Again as predicted, it was also the speech
in which the president emphatically, even
explicitly, reached out to young Israelis
over the heads of their political leaders —
because, as he put it, politicians won't take
risks unless the people push them. Ordinary
people can achieve extraordinary things.
This address was a sustained appeal to
what Israelis would like to think are their
best qualities — a presidential plea to
young Israelis to put aside their skepticism,
their misgivings, even their bitter experi-
ence in this unforgiving region, and utilize
their optimism, their zest, their brains, their
creativity, to work for a miraculous trans-
formation. Wasn't it David Ben-Gurion, he
recalled, who said that, in Israel, being a
realist means believing in miracles.
No overly blatant confrontation with
Benjamin Netanyahu, who speaks of Israel
facing unprecedented threats and challeng-
es, but a blatantly different vision. This was
Shimon Peres' Israel, not Netanyahu's, and
Shimon Peres' Middle East — a mindset
many Israelis have left behind since the fail-
ure of Camp David 2000 and the outbreak
of the second intifada.
You, the young people of Israel, "must
claim its future he said. They listened.
They cheered. Many of them may even
have believed.
Emotionally, Obama's speech was
profoundly affecting and will likely have
moved many Israelis, shifting their opin-
ion of him, winning them over. Shifting
them politically? That's something quite
different. ❑

President Barack Obama speaks to
Israeli students at the Jerusalem
International Convention Center on
March 21.

Renewing Turkish Ties


s President Obama was about
to leave Israel at the end of
his three-day visit, Prime
Minister Netanyahu spoke by phone
with Turkish Prime Minister Recep
Tayyip Erdogan, and they agreed to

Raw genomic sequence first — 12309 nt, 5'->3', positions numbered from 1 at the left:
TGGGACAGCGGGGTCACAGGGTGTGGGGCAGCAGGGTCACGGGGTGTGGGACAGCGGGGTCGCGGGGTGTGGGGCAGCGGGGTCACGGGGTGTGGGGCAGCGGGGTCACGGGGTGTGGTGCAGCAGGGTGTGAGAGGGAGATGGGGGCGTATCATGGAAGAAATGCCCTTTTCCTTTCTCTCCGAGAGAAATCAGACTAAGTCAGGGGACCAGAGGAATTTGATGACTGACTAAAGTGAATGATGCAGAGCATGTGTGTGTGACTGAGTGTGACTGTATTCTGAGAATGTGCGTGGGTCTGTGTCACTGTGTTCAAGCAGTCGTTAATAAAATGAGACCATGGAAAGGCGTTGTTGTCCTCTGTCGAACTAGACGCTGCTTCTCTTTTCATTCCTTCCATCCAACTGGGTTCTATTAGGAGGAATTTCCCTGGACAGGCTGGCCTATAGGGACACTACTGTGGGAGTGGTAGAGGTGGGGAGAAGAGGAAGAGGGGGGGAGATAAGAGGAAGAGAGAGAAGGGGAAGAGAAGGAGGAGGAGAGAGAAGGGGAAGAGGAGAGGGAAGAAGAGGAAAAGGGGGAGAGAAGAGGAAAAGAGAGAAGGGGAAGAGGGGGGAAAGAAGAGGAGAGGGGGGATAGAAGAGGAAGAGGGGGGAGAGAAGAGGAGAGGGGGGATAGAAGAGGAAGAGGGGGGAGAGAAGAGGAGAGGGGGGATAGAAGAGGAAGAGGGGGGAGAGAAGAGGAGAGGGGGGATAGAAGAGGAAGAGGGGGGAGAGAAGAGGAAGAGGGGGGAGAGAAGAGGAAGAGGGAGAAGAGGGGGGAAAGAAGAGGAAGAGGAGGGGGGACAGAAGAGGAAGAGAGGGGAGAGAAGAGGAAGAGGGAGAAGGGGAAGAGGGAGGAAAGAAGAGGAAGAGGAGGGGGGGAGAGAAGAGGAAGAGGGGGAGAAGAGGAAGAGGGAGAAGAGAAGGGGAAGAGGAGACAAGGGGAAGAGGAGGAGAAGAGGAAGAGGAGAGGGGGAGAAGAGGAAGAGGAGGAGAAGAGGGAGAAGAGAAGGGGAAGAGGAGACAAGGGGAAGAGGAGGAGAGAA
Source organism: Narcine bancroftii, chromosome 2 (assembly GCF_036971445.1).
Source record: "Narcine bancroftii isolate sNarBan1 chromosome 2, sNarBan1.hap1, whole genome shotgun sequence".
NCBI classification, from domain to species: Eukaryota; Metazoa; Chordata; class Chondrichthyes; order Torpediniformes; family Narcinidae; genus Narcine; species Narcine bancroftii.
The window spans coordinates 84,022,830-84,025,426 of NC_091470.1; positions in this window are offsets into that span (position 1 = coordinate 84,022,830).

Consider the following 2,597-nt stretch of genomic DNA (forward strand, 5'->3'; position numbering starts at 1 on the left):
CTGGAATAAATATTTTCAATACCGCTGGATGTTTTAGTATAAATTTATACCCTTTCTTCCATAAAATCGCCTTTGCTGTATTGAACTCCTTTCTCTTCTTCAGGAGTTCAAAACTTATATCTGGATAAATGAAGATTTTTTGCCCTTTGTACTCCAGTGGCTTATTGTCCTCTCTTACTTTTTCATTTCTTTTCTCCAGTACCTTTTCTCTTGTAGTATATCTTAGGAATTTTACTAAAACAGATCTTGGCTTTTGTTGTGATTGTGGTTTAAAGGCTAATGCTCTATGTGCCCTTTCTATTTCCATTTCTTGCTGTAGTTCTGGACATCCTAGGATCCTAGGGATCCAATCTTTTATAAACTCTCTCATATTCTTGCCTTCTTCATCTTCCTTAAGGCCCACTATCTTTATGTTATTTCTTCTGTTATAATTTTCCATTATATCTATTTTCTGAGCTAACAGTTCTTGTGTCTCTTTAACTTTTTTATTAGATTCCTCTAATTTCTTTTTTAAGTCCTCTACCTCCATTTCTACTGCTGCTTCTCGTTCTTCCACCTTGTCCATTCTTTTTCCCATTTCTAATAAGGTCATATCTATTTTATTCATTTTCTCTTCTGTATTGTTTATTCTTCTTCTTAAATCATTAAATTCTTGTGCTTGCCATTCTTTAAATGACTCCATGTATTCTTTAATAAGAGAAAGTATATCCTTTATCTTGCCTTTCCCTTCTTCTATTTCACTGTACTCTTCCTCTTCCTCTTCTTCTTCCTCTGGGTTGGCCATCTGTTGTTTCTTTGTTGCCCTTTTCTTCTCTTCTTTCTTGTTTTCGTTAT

restore normalization between Israel
and Turkey, including the dispatch of
ambassadors and the cancellation of
legal steps against IDF soldiers.
According to a statement from
Netanyahu's office, he made it clear
that the tragic results regarding the
Mavi Marmara ship were unintentional
and that Israel expressed regret
over injuries and loss of life. He also
apologized to the Turkish people for
any errors that could have led to loss
of life and agreed to complete the
agreement on compensation.
The two leaders agreed to contin-
ue to work on improving the humani-
tarian situation in the Palestinian
territories. ❑

How Detroiters View Obama's Trip To Israel

Harry Kirsbaum

Contributing Writer


e gave a rousing speech to Israeli
university students. He visited
the graves of assassinated Prime
Minister Yitzhak Rabin and the founder
of modern Zionism, Theodor Herzl. He
visited Yad Vashem, met several times
with Prime Minster Benjamin Netanyahu
and reopened the lines of communica-
tion between Netanyahu and the Turkish
Prime Minister Recep Erdogen with a
simple phone call.

It was a good visit — to most.
Sharon Lipton, president of the
Jewish Community Relations Council
of Metropolitan Detroit, said the trip
improved relations with "our strongest ally
in the Middle East"
"His symbolic visits to
Herzl's grave and the
viewing of the Dead Sea
Scrolls underscored the
long Jewish historical
connection to the land"
she said. "The president
set a tone that is sup-
Sharon Lipton

portive of Israel's right to exist and indi-
cated that he is willing to work on sub-
stantive issues including Iran, the fallout
from the conflict in Syria and the peace
Corey Rosen, a Michigan
State University student
and an intern with
said the motives for the
trip were evident.
"Obama and
Netanyahu haven't seen
Corey Rosen
eye-to-eye in the past,

but since the U.S. veto on the Palestinian
membership bid at the United Nations,
I think that relationship has been on the
mend" said Rosen of Farmington Hills.
"This state visit only reinforces the presi-
dent's and America's
support for Israel."
Hy Safran, a member
of the local Jewish and
pro-Israel community,
lived in Jerusalem for a
year during the second
Lebanon War.

Hy Safran

Obama on page 46

March 28 • 2013